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San Francisco hedge fund billionaire Tom Steyer is perhaps best known for his TV ads calling for President Trump’s impeachment.
At his first debate appearance as a Democratic presidential candidate last night in Ohio, Steyer repeated his call to remove what he termed "the criminal in the White House."
But he also railed against income inequality, leading fellow Democratic contender Minnesota Sen. Amy Klobuchar to quip: "... no one on this stage wants to protect billionaires. Not even the billionaire wants to protect billionaires."
Steyer’s claim that caught our attention was that the vast majority of Americans haven’t received a raise for decades.
"I would undo every Republican tax cut for rich people and major corporations," Steyer promised. "But there's something else going on here that is absolutely shameful, and that's the way the money gets split up in terms of earnings. As a result of taking away the rights of working people and organized labor, people haven't had a raise -- 90 percent of Americans have not had a raise for 40 years."
Was his claim about raises accurate? We set out on a fact check.
We turned to PolitiFact’s analysis in April of a similar claim made by Democratic presidential contender and South Bend Mayor Pete Buttigieg. We’ll place a rating on Steyer’s claim based on what PolitiFact found.
"Since 1973, the income of the bottom 90 percent, so pretty much all of us, didn’t budge, or even retreated a little bit," Buttigieg claimed.
PolitiFact investigated whether income levels for most people -- adjusted for inflation, which economists consider a necessity for such comparisons -- haven’t increased since 1973. It found that "income levels have actually risen beyond inflation during that period," but the share of income taken by the bottom 90 percent hews pretty closely to what Buttigieg said.
It rated the mayor’s claim Half True, meaning it is partially accurate but leaves out important details or takes things out of context.
CBO data shows income growth
In its fact check, PolitiFact reviewed data from the Congressional Budget Office, the nonpartisan number-crunching arm of Congress, covering 1979 to 2015, most of the period in question.
The figures CBO used were adjusted for inflation and federal taxes, but not for state and local taxes. They showed income growth for people in four different economic ranges: the lowest 20 percent of the income distribution, the middle 60 percent, the 81st percentile to the 99th percentile, and the top 1 percent. They didn’t mirror Buttigieg’s precise parameters, but economists said they are useful for showing whether the mayor was broadly right or not, PolitiFact reported.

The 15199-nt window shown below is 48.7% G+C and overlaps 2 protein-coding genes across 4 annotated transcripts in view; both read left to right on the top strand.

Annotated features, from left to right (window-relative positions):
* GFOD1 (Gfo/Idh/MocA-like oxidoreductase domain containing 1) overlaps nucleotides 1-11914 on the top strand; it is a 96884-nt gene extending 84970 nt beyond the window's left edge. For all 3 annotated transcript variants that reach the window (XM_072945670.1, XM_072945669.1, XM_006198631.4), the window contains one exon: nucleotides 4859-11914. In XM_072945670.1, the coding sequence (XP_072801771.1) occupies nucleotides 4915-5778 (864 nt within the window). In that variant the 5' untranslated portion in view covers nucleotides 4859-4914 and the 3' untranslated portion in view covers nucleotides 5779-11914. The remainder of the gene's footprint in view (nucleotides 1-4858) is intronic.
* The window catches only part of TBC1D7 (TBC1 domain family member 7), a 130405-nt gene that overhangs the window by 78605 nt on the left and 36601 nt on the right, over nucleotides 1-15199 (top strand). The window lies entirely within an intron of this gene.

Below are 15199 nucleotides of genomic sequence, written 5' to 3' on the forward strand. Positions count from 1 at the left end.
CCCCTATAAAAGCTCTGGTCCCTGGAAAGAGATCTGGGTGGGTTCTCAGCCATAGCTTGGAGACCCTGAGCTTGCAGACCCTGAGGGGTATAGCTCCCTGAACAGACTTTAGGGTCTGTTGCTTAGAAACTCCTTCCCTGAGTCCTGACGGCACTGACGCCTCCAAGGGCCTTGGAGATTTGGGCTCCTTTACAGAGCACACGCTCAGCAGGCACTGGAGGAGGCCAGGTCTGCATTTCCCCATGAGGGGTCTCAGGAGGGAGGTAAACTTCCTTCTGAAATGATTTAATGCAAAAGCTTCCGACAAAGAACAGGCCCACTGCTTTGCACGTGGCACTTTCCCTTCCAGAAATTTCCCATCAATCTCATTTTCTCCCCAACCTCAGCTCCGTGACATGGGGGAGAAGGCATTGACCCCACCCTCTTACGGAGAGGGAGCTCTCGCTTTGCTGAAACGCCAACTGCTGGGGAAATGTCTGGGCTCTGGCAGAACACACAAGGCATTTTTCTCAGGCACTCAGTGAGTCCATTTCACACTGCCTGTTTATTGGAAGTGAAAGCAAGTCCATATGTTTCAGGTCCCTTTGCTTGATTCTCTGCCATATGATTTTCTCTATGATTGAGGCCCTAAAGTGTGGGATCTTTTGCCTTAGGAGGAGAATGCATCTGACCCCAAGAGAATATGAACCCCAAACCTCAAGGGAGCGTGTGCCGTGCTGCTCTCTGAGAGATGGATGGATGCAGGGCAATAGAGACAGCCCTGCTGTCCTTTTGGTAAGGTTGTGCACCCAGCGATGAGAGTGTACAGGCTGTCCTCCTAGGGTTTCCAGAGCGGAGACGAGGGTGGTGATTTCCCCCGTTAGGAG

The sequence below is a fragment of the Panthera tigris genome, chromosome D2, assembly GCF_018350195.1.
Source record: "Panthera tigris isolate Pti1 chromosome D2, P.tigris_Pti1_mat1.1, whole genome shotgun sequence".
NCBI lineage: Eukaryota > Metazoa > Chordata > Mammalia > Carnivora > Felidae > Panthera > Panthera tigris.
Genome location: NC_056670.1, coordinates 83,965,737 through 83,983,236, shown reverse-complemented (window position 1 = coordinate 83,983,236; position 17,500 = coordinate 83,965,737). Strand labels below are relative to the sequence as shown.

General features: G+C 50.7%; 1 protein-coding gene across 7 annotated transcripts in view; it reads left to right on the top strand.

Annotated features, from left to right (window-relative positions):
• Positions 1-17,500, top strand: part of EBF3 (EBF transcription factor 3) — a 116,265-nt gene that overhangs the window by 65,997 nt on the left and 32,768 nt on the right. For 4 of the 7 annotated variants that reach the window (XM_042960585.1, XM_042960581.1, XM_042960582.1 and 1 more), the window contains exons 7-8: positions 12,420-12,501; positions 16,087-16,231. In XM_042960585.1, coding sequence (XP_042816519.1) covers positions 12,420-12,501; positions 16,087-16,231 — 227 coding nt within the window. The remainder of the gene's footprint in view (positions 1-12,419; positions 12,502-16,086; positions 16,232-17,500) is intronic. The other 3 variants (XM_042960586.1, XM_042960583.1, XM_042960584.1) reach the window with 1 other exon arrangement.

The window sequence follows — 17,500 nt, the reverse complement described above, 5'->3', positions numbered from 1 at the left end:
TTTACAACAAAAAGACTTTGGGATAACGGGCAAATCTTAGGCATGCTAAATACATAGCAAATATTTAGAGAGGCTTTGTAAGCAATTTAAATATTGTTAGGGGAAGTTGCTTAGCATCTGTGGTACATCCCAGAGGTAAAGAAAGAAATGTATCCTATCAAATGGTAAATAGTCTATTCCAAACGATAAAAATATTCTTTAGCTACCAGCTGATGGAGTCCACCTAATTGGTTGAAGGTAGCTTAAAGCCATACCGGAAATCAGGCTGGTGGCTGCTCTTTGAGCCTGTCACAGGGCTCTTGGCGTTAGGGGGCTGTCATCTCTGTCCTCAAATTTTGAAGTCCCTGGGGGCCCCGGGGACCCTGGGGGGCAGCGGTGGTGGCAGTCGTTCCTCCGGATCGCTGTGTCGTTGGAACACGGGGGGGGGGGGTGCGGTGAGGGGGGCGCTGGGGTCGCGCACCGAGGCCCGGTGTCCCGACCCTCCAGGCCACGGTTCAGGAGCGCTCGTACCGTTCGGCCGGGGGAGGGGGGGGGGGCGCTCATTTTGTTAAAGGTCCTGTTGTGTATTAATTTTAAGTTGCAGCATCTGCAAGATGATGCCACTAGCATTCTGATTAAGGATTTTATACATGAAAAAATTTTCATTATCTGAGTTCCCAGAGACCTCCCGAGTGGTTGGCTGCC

Here’s a chart showing the CBO data:
The top 1 percent, in red, has the most unique and most impressive growth. The other income groups show positive but much slower growth, after adjusting for inflation.
This undercuts Buttigieg’s assertion that for most people, income "didn’t budge, or even retreated a little bit," since the 1970s, PolitiFact said.
Other data supports the claims by Buttigieg and Steyer.
Inflation-adjusted figures from the Economic Policy Institute, for example, show clear wage stagnation for the bottom 60 percent of the income scale. The rate did go up for the 70 and 80 percent levels, which means the 90 percent figure would be a bit exaggerated.
PolitiFact also cited the World Inequality Database. It shows the bottom 50 percent and the next 40 percent -- essentially the 90 percent that Buttigieg cited -- have taken declining shares of the nation’s income since 1973. By contrast, both the top 10 percent and the top 1 percent have seen their shares grow.
When we asked Steyer’s campaign for evidence supporting his claim, it pointed to an August report by the Pew Research Center. It found today’s real average wage, defined as the wage after accounting for inflation, has "had some ups and downs," but "has about the same purchasing power it did 40 years ago. And what wage gains there have been have mostly flowed to the highest-paid tier of workers."
Tom Steyer claimed at the Democratic presidential debate in Ohio that, "People haven't had a raise -- 90 percent of Americans have not had a raise for 40 years."
PolitiFact in April fact-checked a similar claim by South Bend Mayor Pete Buttigieg: "Since 1973, the income of the bottom 90 percent, so pretty much all of us, didn’t budge, or even retreated a little bit."
It found that income for every group, as calculated by the Congressional Budget Office, has actually increased beyond the rate of inflation since the 1970s. However, another measurement -- the share of income taken by the bottom 90 percent -- has indeed declined since 1973. It rated the mayor’s claim Half True.
We agreed with PolitiFact’s assessment and rated Steyer’s claim Half True, as well.
HALF TRUE – The statement is partially accurate but leaves out important details or takes things out of context.
Click here for more on the six PolitiFact ratings and how we select facts to check.
Tom Steyer, Democratic presidential debate in Ohio, Oct. 15, 2019
Tom Steyer, tweet, Oct. 15, 2019
Jake Lewis, spokesman for Steyer campaign, email exchange, Oct. 16, 2019
Pew Research Center, For most U.S. workers, real wages have barely budged in decades, Aug. 7, 2018
PolitiFact, Has income stalled for the bottom 90% since the 1970s, as Pete Buttigieg said?, April 5, 2019
Congressional Budget Office, "The Distribution of Household Income, 2015," November 2018
Economic Policy Institute, wages by percentile, accessed October 2019
World Inequality Database, accessed October 2019
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